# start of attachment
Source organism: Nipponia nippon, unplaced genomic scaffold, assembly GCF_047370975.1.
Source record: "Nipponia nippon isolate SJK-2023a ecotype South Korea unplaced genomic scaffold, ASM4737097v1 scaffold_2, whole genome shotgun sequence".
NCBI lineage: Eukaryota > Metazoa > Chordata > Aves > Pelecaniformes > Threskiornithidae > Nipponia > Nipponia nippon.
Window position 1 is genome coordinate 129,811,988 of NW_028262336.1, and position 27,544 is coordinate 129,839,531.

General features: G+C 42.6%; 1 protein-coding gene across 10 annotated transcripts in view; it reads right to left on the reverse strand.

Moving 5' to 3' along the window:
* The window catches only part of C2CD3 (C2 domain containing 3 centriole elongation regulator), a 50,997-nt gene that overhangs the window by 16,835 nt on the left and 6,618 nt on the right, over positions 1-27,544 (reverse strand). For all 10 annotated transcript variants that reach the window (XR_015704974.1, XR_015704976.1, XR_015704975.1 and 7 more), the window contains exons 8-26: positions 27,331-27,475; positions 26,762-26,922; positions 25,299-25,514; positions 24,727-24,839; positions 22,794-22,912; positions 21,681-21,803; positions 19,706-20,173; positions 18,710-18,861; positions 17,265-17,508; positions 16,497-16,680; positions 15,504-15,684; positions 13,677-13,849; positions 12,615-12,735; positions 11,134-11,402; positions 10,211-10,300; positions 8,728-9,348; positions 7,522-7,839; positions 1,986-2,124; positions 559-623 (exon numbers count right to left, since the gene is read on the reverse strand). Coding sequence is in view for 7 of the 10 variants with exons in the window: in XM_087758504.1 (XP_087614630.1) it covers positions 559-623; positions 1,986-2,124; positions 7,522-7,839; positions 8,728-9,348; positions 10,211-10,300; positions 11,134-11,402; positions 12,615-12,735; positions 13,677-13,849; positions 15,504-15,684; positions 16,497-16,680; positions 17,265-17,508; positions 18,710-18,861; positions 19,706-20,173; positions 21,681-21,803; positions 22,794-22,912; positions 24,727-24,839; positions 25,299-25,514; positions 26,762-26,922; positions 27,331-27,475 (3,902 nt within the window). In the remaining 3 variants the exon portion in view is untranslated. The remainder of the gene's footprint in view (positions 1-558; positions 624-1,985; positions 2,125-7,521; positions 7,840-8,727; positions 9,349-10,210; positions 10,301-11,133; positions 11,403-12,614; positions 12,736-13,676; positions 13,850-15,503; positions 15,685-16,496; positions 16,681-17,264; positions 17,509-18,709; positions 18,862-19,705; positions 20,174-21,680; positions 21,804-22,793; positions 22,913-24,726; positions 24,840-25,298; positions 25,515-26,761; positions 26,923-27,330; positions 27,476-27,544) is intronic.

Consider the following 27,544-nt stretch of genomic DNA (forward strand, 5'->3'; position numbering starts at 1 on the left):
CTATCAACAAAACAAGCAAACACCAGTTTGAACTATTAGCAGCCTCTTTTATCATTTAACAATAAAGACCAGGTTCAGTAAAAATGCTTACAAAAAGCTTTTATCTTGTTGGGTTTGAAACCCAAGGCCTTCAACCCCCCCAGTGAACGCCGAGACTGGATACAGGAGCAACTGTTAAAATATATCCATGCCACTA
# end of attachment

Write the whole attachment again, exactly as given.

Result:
Source organism: Nipponia nippon, unplaced genomic scaffold, assembly GCF_047370975.1.
Source record: "Nipponia nippon isolate SJK-2023a ecotype South Korea unplaced genomic scaffold, ASM4737097v1 scaffold_2, whole genome shotgun sequence".
NCBI lineage: Eukaryota > Metazoa > Chordata > Aves > Pelecaniformes > Threskiornithidae > Nipponia > Nipponia nippon.
Window position 1 is genome coordinate 129,811,988 of NW_028262336.1, and position 27,544 is coordinate 129,839,531.

General features: G+C 42.6%; 1 protein-coding gene across 10 annotated transcripts in view; it reads right to left on the reverse strand.

Moving 5' to 3' along the window:
* The window catches only part of C2CD3 (C2 domain containing 3 centriole elongation regulator), a 50,997-nt gene that overhangs the window by 16,835 nt on the left and 6,618 nt on the right, over positions 1-27,544 (reverse strand). For all 10 annotated transcript variants that reach the window (XR_015704974.1, XR_015704976.1, XR_015704975.1 and 7 more), the window contains exons 8-26: positions 27,331-27,475; positions 26,762-26,922; positions 25,299-25,514; positions 24,727-24,839; positions 22,794-22,912; positions 21,681-21,803; positions 19,706-20,173; positions 18,710-18,861; positions 17,265-17,508; positions 16,497-16,680; positions 15,504-15,684; positions 13,677-13,849; positions 12,615-12,735; positions 11,134-11,402; positions 10,211-10,300; positions 8,728-9,348; positions 7,522-7,839; positions 1,986-2,124; positions 559-623 (exon numbers count right to left, since the gene is read on the reverse strand). Coding sequence is in view for 7 of the 10 variants with exons in the window: in XM_087758504.1 (XP_087614630.1) it covers positions 559-623; positions 1,986-2,124; positions 7,522-7,839; positions 8,728-9,348; positions 10,211-10,300; positions 11,134-11,402; positions 12,615-12,735; positions 13,677-13,849; positions 15,504-15,684; positions 16,497-16,680; positions 17,265-17,508; positions 18,710-18,861; positions 19,706-20,173; positions 21,681-21,803; positions 22,794-22,912; positions 24,727-24,839; positions 25,299-25,514; positions 26,762-26,922; positions 27,331-27,475 (3,902 nt within the window). In the remaining 3 variants the exon portion in view is untranslated. The remainder of the gene's footprint in view (positions 1-558; positions 624-1,985; positions 2,125-7,521; positions 7,840-8,727; positions 9,349-10,210; positions 10,301-11,133; positions 11,403-12,614; positions 12,736-13,676; positions 13,850-15,503; positions 15,685-16,496; positions 16,681-17,264; positions 17,509-18,709; positions 18,862-19,705; positions 20,174-21,680; positions 21,804-22,793; positions 22,913-24,726; positions 24,840-25,298; positions 25,515-26,761; positions 26,923-27,330; positions 27,476-27,544) is intronic.

Consider the following 27,544-nt stretch of genomic DNA (forward strand, 5'->3'; position numbering starts at 1 on the left):
CTATCAACAAAACAAGCAAACACCAGTTTGAACTATTAGCAGCCTCTTTTATCATTTAACAATAAAGACCAGGTTCAGTAAAAATGCTTACAAAAAGCTTTTATCTTGTTGGGTTTGAAACCCAAGGCCTTCAACCCCCCCAGTGAACGCCGAGACTGGATACAGGAGCAACTGTTAAAATATATCCATGCCACTA